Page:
2 February 2018 – “An African nation will win the FIFA World Cup before the end of the twentieth century”. A famous quote in 1977 by legendary Brazilian footballer Pele. Unfortunately, this premonition was proved to be incorrect, but not for a lack of effort.

Cameroon’s magical showing (inspired by talisman Roger Milla) at the 1990 World Cup in Italy, is a case in point as they became the first African team to reach the quarter-final stage, followed by Senegal (2002) and Ghana (2010).

However, has Africa kicked on enough from such achievements or were they indeed false dawns? I believe it ultimately is a little bit of both. There are many positives that are associated with African football but at the same time, more can be done to improve certain areas.

Also, there are other key performance attributes, indicators, factors and variables to consider other than mere World Cup results i.e. General Development; Administration; Women’s Football and Individual Talent.

The game was first played on the continent in 1862; historian Peter Alegi stated that it “spread very quickly through the mission schools, the military forces and through the railways.” The first African team to compete in a FIFA World Cup was Egypt in 1934 and the Confederation of African Football (CAF) was founded in 1957. South Africa then did the continent proud by becoming the first African country to host a World Cup in 2010.

In terms of general development and administration, the continent continues to strive hard, implement decent structures and achieve noteworthy goals. The development project ‘Win in Africa with Africa’ was launched by FIFA following the 2010 World Cup, with a budget of almost forty million US dollars, by supplying fifty-two countries on the continent with FIFA-standard high-quality pitches. They have also developed a program named ‘Goal’ which revolves around infrastructure and technical centres. Also, there are courses run to assist coaching, refereeing, administration and medical aspects.  Grassroots development is extremely important too.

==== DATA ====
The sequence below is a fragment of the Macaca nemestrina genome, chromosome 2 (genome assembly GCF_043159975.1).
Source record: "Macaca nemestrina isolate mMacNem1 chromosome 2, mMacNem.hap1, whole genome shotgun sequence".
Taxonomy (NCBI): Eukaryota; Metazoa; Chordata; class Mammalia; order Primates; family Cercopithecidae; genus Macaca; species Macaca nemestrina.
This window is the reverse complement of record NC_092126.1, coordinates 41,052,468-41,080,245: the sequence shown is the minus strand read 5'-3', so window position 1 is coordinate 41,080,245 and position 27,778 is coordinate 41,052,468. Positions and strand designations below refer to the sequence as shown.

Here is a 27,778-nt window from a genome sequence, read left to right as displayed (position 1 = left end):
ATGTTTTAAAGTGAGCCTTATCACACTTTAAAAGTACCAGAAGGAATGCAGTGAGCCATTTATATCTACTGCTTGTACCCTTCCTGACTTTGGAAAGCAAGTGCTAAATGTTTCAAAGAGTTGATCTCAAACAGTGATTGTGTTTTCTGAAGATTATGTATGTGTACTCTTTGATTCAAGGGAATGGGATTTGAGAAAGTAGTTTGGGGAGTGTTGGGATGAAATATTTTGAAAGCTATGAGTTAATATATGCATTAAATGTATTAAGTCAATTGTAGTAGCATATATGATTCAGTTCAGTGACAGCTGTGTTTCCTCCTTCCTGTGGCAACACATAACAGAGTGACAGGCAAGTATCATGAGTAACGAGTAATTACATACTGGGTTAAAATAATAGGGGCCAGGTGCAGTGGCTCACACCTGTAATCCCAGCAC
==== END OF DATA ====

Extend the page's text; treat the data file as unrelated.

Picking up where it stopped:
However, are African nations and their own bodies doing enough to stimulate development? Sadly, most initiatives are in place for political and economic gain. Mal-administration and corruption are still rife. This mind-set needs to change if Africa wants to improve overall development and enhance administration.

Women’s football in Africa has come a long way considering that a few decades ago, not many countries had even considered forming a Women’s national team. South Africa led the way in the 1960s by trying to form various women’s clubs and by the 70s, many matches were being played across the country and this caught on in other nations such as Senegal. The Africa Women’s Cup of Nations was then started in 1991 and is now sponsored by giants ‘Total’. It also serves as a qualifying tournament for the FIFA World Cup but with too little cash on offer.

South Africa’s Hilton Fran Smith stated: “Make it a yearly event, not every two years, and the organising of the women’s club championship – where the best clubs in each country can compete like the men’s [Caf Confederation Cup and Caf Champions League] – for attractive prize money. FIFA gives CAF a lot of money for the development of women’s football which should be used to support national teams, leagues and continental women championships.”

When it comes to individual playing talent, particularly in the men’s game, Africa competes with the best! The likes of Didier Drogba, Samuel Eto, Asamoah Gyan, Kevin Prince Boateng, Mohamed Salah, Benni McCarthy and Yaya Troure, have all excelled at the highest of levels and were sought after by the best clubs on the planet. Africa must be doing something right.

By: Dhirshan Gobind

 

 

 

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Thanks !

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